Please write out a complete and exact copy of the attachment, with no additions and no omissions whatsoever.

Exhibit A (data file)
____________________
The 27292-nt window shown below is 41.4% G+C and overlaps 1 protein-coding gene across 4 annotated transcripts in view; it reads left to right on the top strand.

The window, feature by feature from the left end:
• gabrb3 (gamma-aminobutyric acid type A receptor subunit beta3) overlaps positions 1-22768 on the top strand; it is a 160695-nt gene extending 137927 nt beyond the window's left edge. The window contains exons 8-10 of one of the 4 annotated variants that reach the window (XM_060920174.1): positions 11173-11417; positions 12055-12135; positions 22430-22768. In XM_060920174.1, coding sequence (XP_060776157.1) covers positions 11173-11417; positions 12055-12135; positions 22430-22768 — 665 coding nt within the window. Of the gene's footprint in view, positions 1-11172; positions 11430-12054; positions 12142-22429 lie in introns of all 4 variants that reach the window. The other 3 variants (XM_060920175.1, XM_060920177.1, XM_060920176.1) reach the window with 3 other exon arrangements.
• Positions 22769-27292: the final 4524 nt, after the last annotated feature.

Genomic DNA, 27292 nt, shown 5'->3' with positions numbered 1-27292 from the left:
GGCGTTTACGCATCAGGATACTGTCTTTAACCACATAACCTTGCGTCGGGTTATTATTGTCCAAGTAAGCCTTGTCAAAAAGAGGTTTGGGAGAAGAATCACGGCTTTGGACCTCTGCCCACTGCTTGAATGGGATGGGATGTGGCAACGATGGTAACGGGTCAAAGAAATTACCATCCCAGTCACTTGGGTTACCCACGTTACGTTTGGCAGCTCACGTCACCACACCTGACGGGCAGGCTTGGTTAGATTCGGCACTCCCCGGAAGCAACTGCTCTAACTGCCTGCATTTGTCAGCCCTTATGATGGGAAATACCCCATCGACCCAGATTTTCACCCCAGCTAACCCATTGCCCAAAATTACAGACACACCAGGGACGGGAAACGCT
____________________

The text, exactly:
The 27292-nt window shown below is 41.4% G+C and overlaps 1 protein-coding gene across 4 annotated transcripts in view; it reads left to right on the top strand.

The window, feature by feature from the left end:
• gabrb3 (gamma-aminobutyric acid type A receptor subunit beta3) overlaps positions 1-22768 on the top strand; it is a 160695-nt gene extending 137927 nt beyond the window's left edge. The window contains exons 8-10 of one of the 4 annotated variants that reach the window (XM_060920174.1): positions 11173-11417; positions 12055-12135; positions 22430-22768. In XM_060920174.1, coding sequence (XP_060776157.1) covers positions 11173-11417; positions 12055-12135; positions 22430-22768 — 665 coding nt within the window. Of the gene's footprint in view, positions 1-11172; positions 11430-12054; positions 12142-22429 lie in introns of all 4 variants that reach the window. The other 3 variants (XM_060920175.1, XM_060920177.1, XM_060920176.1) reach the window with 3 other exon arrangements.
• Positions 22769-27292: the final 4524 nt, after the last annotated feature.

Genomic DNA, 27292 nt, shown 5'->3' with positions numbered 1-27292 from the left:
GGCGTTTACGCATCAGGATACTGTCTTTAACCACATAACCTTGCGTCGGGTTATTATTGTCCAAGTAAGCCTTGTCAAAAAGAGGTTTGGGAGAAGAATCACGGCTTTGGACCTCTGCCCACTGCTTGAATGGGATGGGATGTGGCAACGATGGTAACGGGTCAAAGAAATTACCATCCCAGTCACTTGGGTTACCCACGTTACGTTTGGCAGCTCACGTCACCACACCTGACGGGCAGGCTTGGTTAGATTCGGCACTCCCCGGAAGCAACTGCTCTAACTGCCTGCATTTGTCAGCCCTTATGATGGGAAATACCCCATCGACCCAGATTTTCACCCCAGCTAACCCATTGCCCAAAATTACAGACACACCAGGGACGGGAAACGCT